Phil Ascough writes…
If I’d arrived at City Hall bit earlier I might have made it onto the national BBC TV news.
Watching their coverage I caught a glimpse of the volunteer in her hi-vis jacket who directed me to a cubicle, and of the doctor who literally put me at the sharp end of the Covid vaccine programme.
I’d have told the BBC that all the staff and volunteers I encountered were doing a great job, from the woman who gave me a squirt of hand sanitiser on arrival through to the chap who guided me to the exit just over 15 minutes later and asked where I got my Hull City facemask. Full marks for the NHS, the City Health Care Partnership and St John Ambulance.
Let’s fast forward a bit. More than 24 hours after my jab I can’t say I’ve noticed any significant reaction. There’s a bit of a sniffle but that’s more likely to be down to dust from decorating at home. Also slight lethargy, but it was a restless night finding sleeping positions which didn’t put pressure on the injected arm. Not that there was anything more severe than a slight ache.
It’s not the same for everybody though. I’d heard from friends who were hit quite heavily by flu and cold-like symptoms 24 hours after their jab.
The leaflet which accompanied my Astra Zeneca lifeline says “very common” side effects which may be experienced by more than one in 10 people include fatigue, headache, feeling sick and aches and pains.
“Common” side effects which may effect up to one in 10 people include fever, vomiting and flu-like high temperature, sore throat, chills and general snottiness. There’s also a reference to “a lump at the injection site” which I took to mean a swelling of the arm rather than a Prime Minister pitching up at City Hall.
Uncommon reactions which may affect up to one in 100 people include dizziness, decreased appetite, abdominal pain, enlarged lymph nodes and excessive sweating, itchy skin or rash.
All of this stuff is there to reassure you that discomfort is rare and help is at hand if any of these symptoms kick in. If you haven’t been jabbed yet and you’re worried about it you can probably find the details at www.nhs.uk or www.azcovid-19.com
The only concerns I had were about possible postponement for whatever reason – illness on my part, someone losing the keys to City Hall or the government running out of vaccine after realising they put the decimal point in the wrong place when bombarding us with figures.
I just wanted to get on with it, and if it had been possible I’d have been more than happy having left through the back door of City Hall to head straight round to the front again and get the second jab.
Booking the appointment on receipt of a letter from the NHS proved a little fraught, with initial options involving trips to Grimsby or York, or even further. Leeds, Huddersfield and Mansfield were all on the list which is perhaps a little odd given that one of the questions they ask after the jab is whether you plan to drive home.
Don’t jump into the first slot you find, unless of course it’s at a convenient location. Keep going back to the site – evenings around 9pm have worked well for us – and you should find a local option soon enough.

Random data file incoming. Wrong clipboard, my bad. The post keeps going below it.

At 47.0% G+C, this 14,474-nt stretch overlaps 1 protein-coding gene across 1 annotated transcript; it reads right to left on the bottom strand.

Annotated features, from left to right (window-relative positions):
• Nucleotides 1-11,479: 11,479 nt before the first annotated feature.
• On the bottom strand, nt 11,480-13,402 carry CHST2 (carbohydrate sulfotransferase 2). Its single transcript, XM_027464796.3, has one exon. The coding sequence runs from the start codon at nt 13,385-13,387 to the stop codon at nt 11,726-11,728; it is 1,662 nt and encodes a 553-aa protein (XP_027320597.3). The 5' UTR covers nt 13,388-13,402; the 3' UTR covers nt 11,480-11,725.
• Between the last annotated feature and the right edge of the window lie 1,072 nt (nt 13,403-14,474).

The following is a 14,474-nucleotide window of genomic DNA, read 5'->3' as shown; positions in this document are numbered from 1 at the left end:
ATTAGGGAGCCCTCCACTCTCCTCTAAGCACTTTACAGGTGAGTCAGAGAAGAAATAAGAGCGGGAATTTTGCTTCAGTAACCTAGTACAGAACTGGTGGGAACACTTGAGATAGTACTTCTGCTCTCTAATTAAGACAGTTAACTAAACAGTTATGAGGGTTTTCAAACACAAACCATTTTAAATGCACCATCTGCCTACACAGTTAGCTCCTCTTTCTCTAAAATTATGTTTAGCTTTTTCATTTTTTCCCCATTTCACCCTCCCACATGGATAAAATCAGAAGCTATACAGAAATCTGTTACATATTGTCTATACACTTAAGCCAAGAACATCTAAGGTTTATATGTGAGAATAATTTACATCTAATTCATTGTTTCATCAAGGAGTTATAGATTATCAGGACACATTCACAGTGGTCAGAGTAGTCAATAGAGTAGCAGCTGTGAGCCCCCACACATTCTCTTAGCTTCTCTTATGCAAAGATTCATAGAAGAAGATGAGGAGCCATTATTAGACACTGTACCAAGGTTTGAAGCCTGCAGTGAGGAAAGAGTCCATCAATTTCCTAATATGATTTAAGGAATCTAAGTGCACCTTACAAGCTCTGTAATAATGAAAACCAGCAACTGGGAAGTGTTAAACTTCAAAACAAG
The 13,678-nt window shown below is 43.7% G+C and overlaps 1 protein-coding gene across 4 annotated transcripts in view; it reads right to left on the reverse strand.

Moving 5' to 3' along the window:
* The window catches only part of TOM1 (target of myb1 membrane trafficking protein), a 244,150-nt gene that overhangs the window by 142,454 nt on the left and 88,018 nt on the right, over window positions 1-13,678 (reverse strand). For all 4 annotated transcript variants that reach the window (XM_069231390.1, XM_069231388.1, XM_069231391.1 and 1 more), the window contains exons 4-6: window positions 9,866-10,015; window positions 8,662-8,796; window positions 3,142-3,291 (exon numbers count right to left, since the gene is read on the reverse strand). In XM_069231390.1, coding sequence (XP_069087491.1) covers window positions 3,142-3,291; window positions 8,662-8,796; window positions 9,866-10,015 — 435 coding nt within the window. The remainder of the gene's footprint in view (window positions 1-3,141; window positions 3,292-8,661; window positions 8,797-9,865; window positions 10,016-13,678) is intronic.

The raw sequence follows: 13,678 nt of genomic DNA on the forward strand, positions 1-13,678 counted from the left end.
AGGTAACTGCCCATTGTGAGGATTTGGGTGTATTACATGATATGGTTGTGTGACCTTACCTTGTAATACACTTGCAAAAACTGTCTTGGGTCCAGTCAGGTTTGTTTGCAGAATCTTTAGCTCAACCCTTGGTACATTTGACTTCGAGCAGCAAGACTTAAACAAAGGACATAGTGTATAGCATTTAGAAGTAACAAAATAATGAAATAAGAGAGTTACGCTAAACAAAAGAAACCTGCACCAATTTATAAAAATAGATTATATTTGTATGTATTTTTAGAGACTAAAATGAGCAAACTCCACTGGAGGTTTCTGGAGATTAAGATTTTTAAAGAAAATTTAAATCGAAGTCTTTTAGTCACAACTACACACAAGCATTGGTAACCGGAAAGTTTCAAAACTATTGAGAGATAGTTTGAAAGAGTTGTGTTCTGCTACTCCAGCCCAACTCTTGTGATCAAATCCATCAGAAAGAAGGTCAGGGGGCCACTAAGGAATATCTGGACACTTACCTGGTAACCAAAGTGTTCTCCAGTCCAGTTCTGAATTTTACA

The whole process was speedy, efficient, friendly and painless apart from the slight scratch you feel as the needle touches your skin. It was also impressive to see the City Hall again being put to such good use.
You’re in and out so quickly that you don’t have time to sit there, admire the splendour of the building and think about previous visits and future plans for attending events in one of our great landmarks, so I put some thought to that before I went.
I’ll never forget standing in the crowd outside City Hall when Luke Campbell brought back his Olympic gold medal in 2012, or joining the thousands who have congregated there after Hull City’s Wembley wins.
The biggest gigs, including the famous one by The Who eventually released as a live album in 2012, took place long before I arrived in Hull but over the years I’ve been to shows there by performers including Van Morrison, Richard Hawley, Paul Carrack, Sade and Randy Crawford. And most memorably by The Gargoyles, when Eddie Smith entertained a sparse crowd at a charity event by singing his insane songs as he ran around the balcony to make the place look busier than it was.
I’ve reported on big community events including the Christmas lights switch-on, Diwali, Chinese New Year and the University of Hull’s degree ceremonies. There was also a big international sporting fixture when City hall hosted international table tennis between England and Romania.
In 2017, I and thousands of others stared in wonder as Hull’s City of Culture year opened with those spectacular projections onto City Hall and its neighbouring, iconic buildings.
The last time I saw the place fitted out with stalls was a few years ago when I worked with Dave Lee to make a film featuring HullBID Fashion Week and we interviewed celebrity guest presenter Keeley Donovan.
My favourite City Hall picture is unrelated to any of this. It just makes me smile whenever the Hull Philharmonic puts its banner up!
The history section at www.hulltheatres.co.uk reveals that City Hall only opened during the first decade of the 20th century. It closed after being bombed in 1941 and was apparently written off by the organist of the time, yet was able to reopen in 1948.
Now, as then, it’s suffered with us, it’s recovering with us and with luck before long it will once again be entertaining us and celebrating with us. And maybe when I get my second jab at the beginning of June I’ll be able to pop into The Punch Hotel across the road!